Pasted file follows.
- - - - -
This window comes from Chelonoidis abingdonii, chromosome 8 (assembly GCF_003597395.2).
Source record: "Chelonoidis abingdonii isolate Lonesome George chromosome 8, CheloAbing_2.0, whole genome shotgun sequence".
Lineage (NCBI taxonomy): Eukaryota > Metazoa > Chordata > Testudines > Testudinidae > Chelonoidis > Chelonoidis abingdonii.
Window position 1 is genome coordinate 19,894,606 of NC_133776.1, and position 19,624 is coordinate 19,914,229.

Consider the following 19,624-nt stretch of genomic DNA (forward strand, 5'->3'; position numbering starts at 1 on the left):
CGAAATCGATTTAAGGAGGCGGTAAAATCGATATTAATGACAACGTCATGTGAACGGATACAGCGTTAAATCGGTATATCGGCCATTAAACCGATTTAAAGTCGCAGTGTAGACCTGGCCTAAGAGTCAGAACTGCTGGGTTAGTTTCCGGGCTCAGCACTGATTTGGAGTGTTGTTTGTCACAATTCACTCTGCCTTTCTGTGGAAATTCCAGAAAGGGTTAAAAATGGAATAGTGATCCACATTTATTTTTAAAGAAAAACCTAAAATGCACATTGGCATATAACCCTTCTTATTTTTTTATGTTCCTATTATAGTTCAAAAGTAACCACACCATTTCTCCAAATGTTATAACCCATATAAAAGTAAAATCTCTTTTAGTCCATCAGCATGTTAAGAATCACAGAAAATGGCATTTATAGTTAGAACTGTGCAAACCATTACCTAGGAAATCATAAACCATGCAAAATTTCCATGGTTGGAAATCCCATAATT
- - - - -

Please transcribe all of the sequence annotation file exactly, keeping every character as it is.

This window comes from Chelonoidis abingdonii, chromosome 8 (assembly GCF_003597395.2).
Source record: "Chelonoidis abingdonii isolate Lonesome George chromosome 8, CheloAbing_2.0, whole genome shotgun sequence".
Lineage (NCBI taxonomy): Eukaryota > Metazoa > Chordata > Testudines > Testudinidae > Chelonoidis > Chelonoidis abingdonii.
Window position 1 is genome coordinate 19,894,606 of NC_133776.1, and position 19,624 is coordinate 19,914,229.

Consider the following 19,624-nt stretch of genomic DNA (forward strand, 5'->3'; position numbering starts at 1 on the left):
CGAAATCGATTTAAGGAGGCGGTAAAATCGATATTAATGACAACGTCATGTGAACGGATACAGCGTTAAATCGGTATATCGGCCATTAAACCGATTTAAAGTCGCAGTGTAGACCTGGCCTAAGAGTCAGAACTGCTGGGTTAGTTTCCGGGCTCAGCACTGATTTGGAGTGTTGTTTGTCACAATTCACTCTGCCTTTCTGTGGAAATTCCAGAAAGGGTTAAAAATGGAATAGTGATCCACATTTATTTTTAAAGAAAAACCTAAAATGCACATTGGCATATAACCCTTCTTATTTTTTTATGTTCCTATTATAGTTCAAAAGTAACCACACCATTTCTCCAAATGTTATAACCCATATAAAAGTAAAATCTCTTTTAGTCCATCAGCATGTTAAGAATCACAGAAAATGGCATTTATAGTTAGAACTGTGCAAACCATTACCTAGGAAATCATAAACCATGCAAAATTTCCATGGTTGGAAATCCCATAATT